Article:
An easy kitchen garden for beginners is growing salad ingredients in a small raised garden bed.
It’s no secret that food security is a major global concern. About one in seven people go hungry around the world, according to recent statistics by the U.N. Food and Agriculture Organization. In the U.S., more than 1/3 of adults suffer from obesity due to not eating the right foods, according to the Centers for Disease Control and Prevention. And look no farther than your wallet to notice that food prices at the corner grocery store are skyrocketing. For many, the solution to these problems is simple: grow a garden.
“When we encourage and teach people to grow some of their own food, we are helping them to become more powerful by taking more control of not only their food, but also their health and their pocketbooks,” says Roger Doiron, founder and director of Kitchen Gardens International and instigator of the White House kitchen garden.
The Maine-based nonprofit, which connects gardeners from more than 100 countries, started World Kitchen Garden Day in 2003 in response to February’s National Snack Food Month. The holiday promotes the positive role of organic gardening in society, health and gastronomy; it raises awareness of the benefits of eating local; and it aims to build community around gardening and food at local and international levels.
“The thinking was that if the makers of potato chips and fluorescent-orange cheese puffs could have a month for promoting their vision of good food, the world’s gardeners deserved at least a day,” Doiron says.
His family celebrated the day in 2003 by fixing a garden-grown potluck meal for friends and family. But what started as a playful jab at corporate food-like products has since turned into a celebration spread around the world. This year, Kitchen Garden Day will take place on Aug. 28, 2011, and gardeners, no matter what size land they sow, are encouraged to organize an event to take part. Kitchen gardens, also known as edible gardens or potagers, are meant to produce healthy food for the dinner table.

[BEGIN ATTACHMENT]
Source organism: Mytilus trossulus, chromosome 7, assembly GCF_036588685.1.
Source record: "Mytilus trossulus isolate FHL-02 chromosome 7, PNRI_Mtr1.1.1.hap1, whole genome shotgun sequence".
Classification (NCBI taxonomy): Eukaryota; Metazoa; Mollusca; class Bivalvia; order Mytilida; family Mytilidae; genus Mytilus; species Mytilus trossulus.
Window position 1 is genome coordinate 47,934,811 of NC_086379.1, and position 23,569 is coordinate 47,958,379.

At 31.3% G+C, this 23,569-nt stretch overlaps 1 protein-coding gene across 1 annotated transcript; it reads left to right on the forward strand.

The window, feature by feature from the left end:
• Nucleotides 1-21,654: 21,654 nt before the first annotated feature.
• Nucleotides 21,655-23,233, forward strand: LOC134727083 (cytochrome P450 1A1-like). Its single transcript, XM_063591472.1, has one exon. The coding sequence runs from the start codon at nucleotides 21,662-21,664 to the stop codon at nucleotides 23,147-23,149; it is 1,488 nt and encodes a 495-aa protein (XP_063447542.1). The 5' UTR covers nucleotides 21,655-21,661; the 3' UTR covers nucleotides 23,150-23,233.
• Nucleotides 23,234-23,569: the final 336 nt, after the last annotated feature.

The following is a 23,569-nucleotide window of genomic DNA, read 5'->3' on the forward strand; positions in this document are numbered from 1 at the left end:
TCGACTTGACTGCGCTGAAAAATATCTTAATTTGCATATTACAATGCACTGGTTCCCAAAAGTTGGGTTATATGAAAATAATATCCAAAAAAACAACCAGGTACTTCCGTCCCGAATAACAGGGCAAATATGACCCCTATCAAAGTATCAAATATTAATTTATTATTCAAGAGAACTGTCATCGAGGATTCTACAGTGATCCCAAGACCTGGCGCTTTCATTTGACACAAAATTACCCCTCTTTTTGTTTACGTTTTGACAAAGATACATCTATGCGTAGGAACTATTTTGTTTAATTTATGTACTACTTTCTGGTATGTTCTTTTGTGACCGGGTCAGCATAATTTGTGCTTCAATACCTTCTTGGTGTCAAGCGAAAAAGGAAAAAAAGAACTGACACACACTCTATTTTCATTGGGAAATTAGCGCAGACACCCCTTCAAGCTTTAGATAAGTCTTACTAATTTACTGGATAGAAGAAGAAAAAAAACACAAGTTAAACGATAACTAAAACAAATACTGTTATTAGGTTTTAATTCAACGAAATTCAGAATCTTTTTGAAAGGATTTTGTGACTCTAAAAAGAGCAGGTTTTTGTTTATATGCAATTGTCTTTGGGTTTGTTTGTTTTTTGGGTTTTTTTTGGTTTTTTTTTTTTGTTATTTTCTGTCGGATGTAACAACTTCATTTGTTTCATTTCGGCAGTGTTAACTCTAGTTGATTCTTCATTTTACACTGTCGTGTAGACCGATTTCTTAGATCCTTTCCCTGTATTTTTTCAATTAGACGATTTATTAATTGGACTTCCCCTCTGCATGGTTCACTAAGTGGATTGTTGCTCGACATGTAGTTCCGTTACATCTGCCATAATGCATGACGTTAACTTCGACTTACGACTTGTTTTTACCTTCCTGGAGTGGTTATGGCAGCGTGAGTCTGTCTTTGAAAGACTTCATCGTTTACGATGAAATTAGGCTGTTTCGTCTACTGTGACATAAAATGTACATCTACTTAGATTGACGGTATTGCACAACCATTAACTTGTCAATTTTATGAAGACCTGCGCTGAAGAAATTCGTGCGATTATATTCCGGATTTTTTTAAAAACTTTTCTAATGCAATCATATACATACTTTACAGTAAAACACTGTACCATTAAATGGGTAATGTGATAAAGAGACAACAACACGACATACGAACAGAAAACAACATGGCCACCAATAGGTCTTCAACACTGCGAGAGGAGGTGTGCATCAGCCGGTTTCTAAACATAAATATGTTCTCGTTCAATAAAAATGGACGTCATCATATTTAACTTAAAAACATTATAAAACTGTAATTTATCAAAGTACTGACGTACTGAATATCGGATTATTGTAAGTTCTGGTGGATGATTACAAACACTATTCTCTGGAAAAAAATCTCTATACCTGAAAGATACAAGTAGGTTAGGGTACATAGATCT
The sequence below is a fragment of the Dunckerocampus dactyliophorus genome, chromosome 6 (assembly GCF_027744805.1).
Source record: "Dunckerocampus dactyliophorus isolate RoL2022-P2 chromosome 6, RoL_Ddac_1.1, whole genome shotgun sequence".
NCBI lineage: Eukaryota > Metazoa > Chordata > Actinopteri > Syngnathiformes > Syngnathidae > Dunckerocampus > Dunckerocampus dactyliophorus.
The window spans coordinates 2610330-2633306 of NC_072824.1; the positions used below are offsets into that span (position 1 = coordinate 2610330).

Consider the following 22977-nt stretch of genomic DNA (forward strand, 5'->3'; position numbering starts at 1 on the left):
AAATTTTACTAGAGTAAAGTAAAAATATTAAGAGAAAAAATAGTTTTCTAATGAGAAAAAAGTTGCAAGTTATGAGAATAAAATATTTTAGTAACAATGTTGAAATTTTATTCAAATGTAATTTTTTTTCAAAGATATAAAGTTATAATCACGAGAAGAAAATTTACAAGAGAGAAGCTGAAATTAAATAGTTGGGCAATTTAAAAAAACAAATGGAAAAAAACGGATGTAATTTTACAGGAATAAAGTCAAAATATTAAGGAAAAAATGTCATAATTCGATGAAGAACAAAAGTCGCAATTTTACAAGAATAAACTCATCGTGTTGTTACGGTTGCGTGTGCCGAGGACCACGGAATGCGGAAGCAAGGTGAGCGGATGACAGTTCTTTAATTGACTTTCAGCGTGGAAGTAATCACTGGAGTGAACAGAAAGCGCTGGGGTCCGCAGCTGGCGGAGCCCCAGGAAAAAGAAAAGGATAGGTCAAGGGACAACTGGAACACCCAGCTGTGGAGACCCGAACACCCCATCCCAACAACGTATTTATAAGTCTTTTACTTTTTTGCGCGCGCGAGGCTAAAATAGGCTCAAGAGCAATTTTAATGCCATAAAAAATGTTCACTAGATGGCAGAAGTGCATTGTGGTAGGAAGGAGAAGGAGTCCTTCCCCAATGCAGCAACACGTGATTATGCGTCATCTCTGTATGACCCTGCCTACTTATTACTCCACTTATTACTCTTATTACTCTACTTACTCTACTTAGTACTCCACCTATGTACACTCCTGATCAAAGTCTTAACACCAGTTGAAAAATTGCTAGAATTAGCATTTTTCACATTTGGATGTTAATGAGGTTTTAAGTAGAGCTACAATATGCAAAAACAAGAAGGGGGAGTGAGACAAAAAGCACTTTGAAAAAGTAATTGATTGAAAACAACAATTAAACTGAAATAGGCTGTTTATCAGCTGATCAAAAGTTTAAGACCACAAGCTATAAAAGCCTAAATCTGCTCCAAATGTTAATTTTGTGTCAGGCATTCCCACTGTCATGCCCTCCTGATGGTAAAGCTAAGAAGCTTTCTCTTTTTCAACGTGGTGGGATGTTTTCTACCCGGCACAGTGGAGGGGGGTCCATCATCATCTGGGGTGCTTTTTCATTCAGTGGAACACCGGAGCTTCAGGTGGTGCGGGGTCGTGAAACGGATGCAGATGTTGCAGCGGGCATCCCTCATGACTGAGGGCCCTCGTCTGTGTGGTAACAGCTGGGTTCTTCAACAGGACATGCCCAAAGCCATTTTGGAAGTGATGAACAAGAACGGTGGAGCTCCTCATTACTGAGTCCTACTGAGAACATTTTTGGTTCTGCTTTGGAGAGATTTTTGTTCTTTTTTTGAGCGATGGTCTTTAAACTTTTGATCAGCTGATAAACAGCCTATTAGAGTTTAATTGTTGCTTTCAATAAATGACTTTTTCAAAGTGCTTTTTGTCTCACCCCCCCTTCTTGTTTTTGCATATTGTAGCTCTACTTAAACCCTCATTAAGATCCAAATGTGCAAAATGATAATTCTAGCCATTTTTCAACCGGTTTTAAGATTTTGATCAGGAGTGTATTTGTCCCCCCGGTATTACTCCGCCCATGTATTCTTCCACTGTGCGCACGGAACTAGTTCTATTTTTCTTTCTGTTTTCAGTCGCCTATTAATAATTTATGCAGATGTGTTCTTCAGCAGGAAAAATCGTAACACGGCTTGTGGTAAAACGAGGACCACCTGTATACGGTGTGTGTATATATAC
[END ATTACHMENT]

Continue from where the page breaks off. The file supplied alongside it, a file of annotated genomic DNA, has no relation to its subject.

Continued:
“For some, it can be as small as a window box,” Doiron says. “For others, as large as a small farm. I prefer [the term] ‘kitchen garden’ over ‘vegetable garden’ because it’s not just for vegetables, but also fruits and herbs.”
The KGI website suggests several things you can do to celebrate the day: organize a walking tour of local gardens, host a garden-grown potluck, invite neighbors for a kitchen-garden taste-test, throw a benefit for a local food or gardening charity, teach a kitchen-garden workshop.
Or you may just want to start by creating your first kitchen garden. For this, start small and add to the garden as you’re comfortable. Doiron suggests trying a salad garden in a 4- by 4-foot raised garden bed.
Perhaps by taking this step, you’ll be on your way to helping combat the world food crises. Just take a look at how kitchen gardening affected the Doiron family:
“My wife and I conducted a homegrown experiment of our own a few years back by weighing, recording and calculating the value of our harvests over the course of a growing season. In the end, we found that we had saved over $2,000, which is not bad if you consider we have a modestly sized yard and have a shorter growing season than most of the country.”
Now, there’s some food for thought.